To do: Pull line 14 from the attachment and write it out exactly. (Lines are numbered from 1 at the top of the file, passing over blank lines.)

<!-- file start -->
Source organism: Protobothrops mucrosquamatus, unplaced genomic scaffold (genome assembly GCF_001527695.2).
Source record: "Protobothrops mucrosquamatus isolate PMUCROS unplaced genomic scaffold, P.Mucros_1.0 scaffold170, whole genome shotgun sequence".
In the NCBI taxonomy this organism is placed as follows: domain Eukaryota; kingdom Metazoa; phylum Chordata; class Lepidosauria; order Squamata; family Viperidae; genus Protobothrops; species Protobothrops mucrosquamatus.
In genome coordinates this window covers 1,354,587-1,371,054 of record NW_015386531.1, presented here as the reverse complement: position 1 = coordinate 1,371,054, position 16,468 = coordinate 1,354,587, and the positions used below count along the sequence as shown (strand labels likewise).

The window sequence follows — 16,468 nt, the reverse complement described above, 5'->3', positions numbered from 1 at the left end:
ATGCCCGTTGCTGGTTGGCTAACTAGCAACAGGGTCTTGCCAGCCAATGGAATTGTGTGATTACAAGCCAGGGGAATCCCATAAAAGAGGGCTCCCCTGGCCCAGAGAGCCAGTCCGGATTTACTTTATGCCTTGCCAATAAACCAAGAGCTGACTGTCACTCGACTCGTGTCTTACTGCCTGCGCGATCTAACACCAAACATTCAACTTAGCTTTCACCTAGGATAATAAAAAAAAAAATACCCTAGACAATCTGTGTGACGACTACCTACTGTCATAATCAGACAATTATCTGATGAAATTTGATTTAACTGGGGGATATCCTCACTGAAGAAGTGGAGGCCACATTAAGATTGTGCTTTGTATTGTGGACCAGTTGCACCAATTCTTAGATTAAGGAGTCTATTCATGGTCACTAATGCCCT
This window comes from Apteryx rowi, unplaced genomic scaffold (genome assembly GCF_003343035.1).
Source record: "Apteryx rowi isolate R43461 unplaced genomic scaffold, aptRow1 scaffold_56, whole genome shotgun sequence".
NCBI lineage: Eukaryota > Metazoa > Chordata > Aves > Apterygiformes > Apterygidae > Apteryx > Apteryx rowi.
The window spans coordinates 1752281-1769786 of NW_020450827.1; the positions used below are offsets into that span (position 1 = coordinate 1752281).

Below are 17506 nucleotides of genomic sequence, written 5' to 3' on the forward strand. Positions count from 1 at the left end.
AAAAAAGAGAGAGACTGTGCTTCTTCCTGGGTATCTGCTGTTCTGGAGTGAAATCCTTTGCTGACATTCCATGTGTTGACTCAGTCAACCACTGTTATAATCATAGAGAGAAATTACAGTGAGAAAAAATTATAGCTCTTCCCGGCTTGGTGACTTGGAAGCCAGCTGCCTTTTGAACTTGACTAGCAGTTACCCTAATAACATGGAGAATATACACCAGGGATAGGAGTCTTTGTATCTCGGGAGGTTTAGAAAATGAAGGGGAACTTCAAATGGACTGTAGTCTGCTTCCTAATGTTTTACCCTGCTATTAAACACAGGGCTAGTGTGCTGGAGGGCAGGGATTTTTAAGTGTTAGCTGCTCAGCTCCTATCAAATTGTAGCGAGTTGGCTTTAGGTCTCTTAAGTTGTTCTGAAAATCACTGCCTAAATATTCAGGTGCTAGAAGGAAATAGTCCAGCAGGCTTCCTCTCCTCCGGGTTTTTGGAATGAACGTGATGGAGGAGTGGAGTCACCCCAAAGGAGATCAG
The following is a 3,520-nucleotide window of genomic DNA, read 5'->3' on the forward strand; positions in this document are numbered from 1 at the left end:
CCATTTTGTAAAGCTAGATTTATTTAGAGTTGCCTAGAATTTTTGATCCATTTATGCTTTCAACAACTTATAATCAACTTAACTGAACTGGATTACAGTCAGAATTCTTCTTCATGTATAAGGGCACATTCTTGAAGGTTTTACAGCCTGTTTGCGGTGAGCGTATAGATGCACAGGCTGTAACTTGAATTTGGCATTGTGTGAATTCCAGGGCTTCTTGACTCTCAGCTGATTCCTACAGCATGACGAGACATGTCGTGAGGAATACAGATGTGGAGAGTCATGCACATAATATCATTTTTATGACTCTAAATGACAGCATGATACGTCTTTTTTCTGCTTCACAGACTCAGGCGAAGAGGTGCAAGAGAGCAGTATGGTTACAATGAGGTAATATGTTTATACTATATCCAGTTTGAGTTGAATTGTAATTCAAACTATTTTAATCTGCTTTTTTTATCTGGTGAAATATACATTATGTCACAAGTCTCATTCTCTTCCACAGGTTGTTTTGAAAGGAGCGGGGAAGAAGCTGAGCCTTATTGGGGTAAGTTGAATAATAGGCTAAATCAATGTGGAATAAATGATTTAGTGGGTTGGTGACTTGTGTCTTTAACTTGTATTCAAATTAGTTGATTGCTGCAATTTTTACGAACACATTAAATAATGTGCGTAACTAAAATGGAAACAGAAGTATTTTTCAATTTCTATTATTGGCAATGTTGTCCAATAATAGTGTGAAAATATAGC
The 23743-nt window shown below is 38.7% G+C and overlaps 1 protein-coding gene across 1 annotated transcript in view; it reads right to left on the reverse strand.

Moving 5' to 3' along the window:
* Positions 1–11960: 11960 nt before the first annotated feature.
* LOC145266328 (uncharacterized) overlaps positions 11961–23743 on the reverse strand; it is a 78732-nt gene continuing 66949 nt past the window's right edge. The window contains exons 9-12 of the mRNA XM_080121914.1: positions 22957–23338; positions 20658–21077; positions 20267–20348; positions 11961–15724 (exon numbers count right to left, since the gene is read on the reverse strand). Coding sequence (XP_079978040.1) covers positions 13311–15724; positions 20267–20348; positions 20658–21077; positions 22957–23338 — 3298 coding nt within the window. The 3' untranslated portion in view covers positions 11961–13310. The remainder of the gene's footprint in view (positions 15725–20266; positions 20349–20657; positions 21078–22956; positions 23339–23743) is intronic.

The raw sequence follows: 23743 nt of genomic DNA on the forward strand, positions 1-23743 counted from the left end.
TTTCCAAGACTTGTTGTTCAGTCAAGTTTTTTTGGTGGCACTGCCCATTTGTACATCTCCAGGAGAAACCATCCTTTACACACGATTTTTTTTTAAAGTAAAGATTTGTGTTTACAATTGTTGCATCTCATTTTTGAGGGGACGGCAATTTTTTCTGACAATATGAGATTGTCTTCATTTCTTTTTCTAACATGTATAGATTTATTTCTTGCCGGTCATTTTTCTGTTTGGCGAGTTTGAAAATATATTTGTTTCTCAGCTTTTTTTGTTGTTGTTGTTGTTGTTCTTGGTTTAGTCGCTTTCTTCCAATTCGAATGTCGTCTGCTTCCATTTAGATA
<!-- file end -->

CCATTTTGTAAAGCTAGATTTATTTAGAGTTGCCTAGAATTTTTGATCCATTTATGCTTTCAACAACTTATAATCAACTTAACTGAACTGGATTACAGTCAGAATTCTTCTTCATGTATAAGGGCACATTCTTGAAGGTTTTACAGCCTGTTTGCGGTGAGCGTATAGATGCACAGGCTGTAACTTGAATTTGGCATTGTGTGAATTCCAGGGCTTCTTGACTCTCAGCTGATTCCTACAGCATGACGAGACATGTCGTGAGGAATACAGATGTGGAGAGTCATGCACATAATATCATTTTTATGACTCTAAATGACAGCATGATACGTCTTTTTTCTGCTTCACAGACTCAGGCGAAGAGGTGCAAGAGAGCAGTATGGTTACAATGAGGTAATATGTTTATACTATATCCAGTTTGAGTTGAATTGTAATTCAAACTATTTTAATCTGCTTTTTTTATCTGGTGAAATATACATTATGTCACAAGTCTCATTCTCTTCCACAGGTTGTTTTGAAAGGAGCGGGGAAGAAGCTGAGCCTTATTGGGGTAAGTTGAATAATAGGCTAAATCAATGTGGAATAAATGATTTAGTGGGTTGGTGACTTGTGTCTTTAACTTGTATTCAAATTAGTTGATTGCTGCAATTTTTACGAACACATTAAATAATGTGCGTAACTAAAATGGAAACAGAAGTATTTTTCAATTTCTATTATTGGCAATGTTGTCCAATAATAGTGTGAAAATATAGC